ManKind Project

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Mankind Project
Founded1984, Wisconsin, United States
FounderRich Tosi,[1]
Bill Kauth[2]
Ron Hering
TypeNot For Profit
FocusMen's movement
ProductPersonal development
Key people
Board Chair: Darryl Hansome; Chair-Elect: Lonnie Hamilton[3]

ManKind Project (MKP) is a global network of nonprofit organizations focused on modern male initiation, self-awareness, and personal growth.[4][5]


The ManKind Project has 12 regions: Australia, Belgium, Canada, French Speaking Europe, Germany, Mexico, New Zealand, Nordic (Norway, Denmark, Sweden, Finland), South Africa, Switzerland, The United Kingdom and Ireland, and 22 Areas in the United States. There are also three developing regions: Israel, The Netherlands, and Spain.[6]


MKP has its origins in the mythopoetic men's movement of the early 1980s, drawing heavily on the works of Robert Bly, Robert L. Moore, and Douglas Gillette. In 1984, Rich Tosi, a former Marine Corps officer; Bill Kauth, a social worker, therapist, and author; and university professor Ron Hering, Ph.D. (Curriculum Studies); created an experiential weekend for men called the "Wildman Weekend" (later renamed "The New Warrior Training"[7]). As the popularity of the training grew, they formed a New Warrior Network organization, which would later become The Mankind Project.[2][8]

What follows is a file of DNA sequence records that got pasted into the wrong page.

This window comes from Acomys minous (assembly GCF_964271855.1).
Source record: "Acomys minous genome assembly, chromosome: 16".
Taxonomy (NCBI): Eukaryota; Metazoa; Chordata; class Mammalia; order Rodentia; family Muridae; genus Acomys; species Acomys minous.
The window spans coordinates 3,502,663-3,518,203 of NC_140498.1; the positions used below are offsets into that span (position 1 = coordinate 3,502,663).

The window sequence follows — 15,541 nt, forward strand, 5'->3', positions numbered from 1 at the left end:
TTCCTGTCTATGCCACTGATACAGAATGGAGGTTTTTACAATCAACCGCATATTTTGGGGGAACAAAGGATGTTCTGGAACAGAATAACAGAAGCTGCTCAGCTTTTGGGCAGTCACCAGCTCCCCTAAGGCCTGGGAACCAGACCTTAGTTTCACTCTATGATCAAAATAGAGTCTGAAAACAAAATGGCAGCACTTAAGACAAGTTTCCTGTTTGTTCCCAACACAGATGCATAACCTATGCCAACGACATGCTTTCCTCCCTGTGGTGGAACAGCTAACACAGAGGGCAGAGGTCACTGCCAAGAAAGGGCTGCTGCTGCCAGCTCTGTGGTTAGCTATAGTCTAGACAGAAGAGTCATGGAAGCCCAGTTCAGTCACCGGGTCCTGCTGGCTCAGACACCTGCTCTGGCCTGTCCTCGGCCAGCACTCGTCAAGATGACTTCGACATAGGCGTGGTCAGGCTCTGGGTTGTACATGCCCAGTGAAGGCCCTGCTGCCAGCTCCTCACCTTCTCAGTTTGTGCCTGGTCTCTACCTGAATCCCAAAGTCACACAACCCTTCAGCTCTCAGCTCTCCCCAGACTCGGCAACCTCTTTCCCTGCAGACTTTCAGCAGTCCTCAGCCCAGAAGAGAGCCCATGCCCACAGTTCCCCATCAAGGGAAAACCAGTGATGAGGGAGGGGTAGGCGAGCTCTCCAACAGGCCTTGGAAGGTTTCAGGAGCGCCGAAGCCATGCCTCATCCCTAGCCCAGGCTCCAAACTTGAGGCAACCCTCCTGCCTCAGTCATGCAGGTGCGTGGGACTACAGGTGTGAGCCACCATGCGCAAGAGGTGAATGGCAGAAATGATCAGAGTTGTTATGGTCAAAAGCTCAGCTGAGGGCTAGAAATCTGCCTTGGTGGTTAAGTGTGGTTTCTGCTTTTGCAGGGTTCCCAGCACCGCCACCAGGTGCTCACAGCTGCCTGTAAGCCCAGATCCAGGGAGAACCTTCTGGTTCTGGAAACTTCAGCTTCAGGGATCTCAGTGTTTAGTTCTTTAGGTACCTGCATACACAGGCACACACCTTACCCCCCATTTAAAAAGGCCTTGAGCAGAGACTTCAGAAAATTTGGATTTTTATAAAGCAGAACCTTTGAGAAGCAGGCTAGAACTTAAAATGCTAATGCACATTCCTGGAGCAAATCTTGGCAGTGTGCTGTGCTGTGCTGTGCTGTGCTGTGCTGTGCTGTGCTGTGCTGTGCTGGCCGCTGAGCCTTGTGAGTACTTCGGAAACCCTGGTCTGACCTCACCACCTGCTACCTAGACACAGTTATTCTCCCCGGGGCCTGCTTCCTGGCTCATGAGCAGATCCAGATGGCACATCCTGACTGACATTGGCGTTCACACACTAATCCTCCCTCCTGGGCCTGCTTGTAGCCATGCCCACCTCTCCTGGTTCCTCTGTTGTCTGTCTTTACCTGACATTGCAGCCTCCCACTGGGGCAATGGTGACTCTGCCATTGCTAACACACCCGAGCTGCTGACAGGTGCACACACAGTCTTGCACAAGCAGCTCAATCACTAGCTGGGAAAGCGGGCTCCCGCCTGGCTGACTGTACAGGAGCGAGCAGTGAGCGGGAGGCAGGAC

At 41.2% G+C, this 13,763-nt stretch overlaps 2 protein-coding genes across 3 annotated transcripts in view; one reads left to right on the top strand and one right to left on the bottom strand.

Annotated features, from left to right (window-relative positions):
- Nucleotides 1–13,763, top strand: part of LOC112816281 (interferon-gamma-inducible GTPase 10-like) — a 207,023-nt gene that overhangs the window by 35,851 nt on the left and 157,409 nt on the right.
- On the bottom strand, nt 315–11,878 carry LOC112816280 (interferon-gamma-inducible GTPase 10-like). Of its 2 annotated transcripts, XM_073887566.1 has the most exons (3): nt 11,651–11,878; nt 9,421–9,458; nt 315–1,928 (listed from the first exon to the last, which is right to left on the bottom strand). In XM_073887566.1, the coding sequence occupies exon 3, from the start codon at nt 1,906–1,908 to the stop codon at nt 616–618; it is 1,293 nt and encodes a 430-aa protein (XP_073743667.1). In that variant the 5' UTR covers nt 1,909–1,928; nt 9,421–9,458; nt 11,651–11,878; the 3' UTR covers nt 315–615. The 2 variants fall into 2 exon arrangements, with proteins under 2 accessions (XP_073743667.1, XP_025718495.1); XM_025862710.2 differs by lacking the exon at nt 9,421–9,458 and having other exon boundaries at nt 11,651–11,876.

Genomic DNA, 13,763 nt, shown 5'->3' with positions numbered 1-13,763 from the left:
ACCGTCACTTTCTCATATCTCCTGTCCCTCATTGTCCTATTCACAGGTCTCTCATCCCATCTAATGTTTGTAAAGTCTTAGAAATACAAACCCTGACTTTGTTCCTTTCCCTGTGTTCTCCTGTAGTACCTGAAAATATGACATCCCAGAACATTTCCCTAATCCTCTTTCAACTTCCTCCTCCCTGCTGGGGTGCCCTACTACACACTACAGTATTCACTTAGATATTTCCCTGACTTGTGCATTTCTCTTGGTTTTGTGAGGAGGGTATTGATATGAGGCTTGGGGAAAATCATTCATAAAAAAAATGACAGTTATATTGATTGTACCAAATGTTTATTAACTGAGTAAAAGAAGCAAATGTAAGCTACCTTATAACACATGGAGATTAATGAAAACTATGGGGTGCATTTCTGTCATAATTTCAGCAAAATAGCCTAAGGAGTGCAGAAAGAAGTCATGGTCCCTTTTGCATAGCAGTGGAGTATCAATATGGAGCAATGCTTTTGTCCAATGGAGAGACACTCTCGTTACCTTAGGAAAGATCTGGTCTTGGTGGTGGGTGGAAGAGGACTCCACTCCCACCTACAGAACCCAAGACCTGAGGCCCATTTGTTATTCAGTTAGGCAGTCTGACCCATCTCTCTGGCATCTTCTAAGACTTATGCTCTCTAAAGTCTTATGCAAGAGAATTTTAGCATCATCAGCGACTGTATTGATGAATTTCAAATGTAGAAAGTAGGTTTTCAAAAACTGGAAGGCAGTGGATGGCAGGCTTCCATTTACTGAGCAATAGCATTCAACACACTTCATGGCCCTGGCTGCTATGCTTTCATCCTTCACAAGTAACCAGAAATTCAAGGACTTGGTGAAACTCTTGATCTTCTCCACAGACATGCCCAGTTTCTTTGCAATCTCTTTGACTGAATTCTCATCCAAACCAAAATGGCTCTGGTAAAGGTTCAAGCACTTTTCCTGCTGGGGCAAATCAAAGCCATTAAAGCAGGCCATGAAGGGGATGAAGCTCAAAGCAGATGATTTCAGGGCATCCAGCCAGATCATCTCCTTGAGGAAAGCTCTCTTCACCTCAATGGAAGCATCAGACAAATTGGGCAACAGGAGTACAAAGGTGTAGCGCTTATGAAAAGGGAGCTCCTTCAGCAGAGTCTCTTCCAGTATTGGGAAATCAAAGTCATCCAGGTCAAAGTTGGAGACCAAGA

New Warrior Training Adventure[edit]

a graphic representation of the Hero's Journey.
A graphic representation of the Hero's Journey.

MKP states:

The New Warrior Training Adventure is a modern male initiation and self-examination. [...] It is the "hero's journey" of classical literature and myth that has nearly disappeared in modern culture.[9]

MKP states that those who undertake this journey pass through three phases characteristic to virtually all historic forms of male initiation: descent, ordeal and return.[10] Participants surrender all electronic devices (cell phones, watches, laptops, etc.), weapons (guns, knives, etc.) and jewelry for the weekend. This was explained as way of removing the "noise of a man's life", separating the man "from what he is comfortable with,"[11] and ensuring the safety of all participants.[12]

Participants agree to confidentiality of the NWTA processes, to create an experience "uncluttered by expectation" for the next man and to protect the privacy of all participants. MKP encourages participants to freely discuss what they learned about themselves with anyone.

Training courses usually involve 20 to 32 participants, and some 30 to 45 staff.[13] The course usually takes place at a retreat center, over a 48-hour period, with a one-to-one ratio of staff to participants.[11]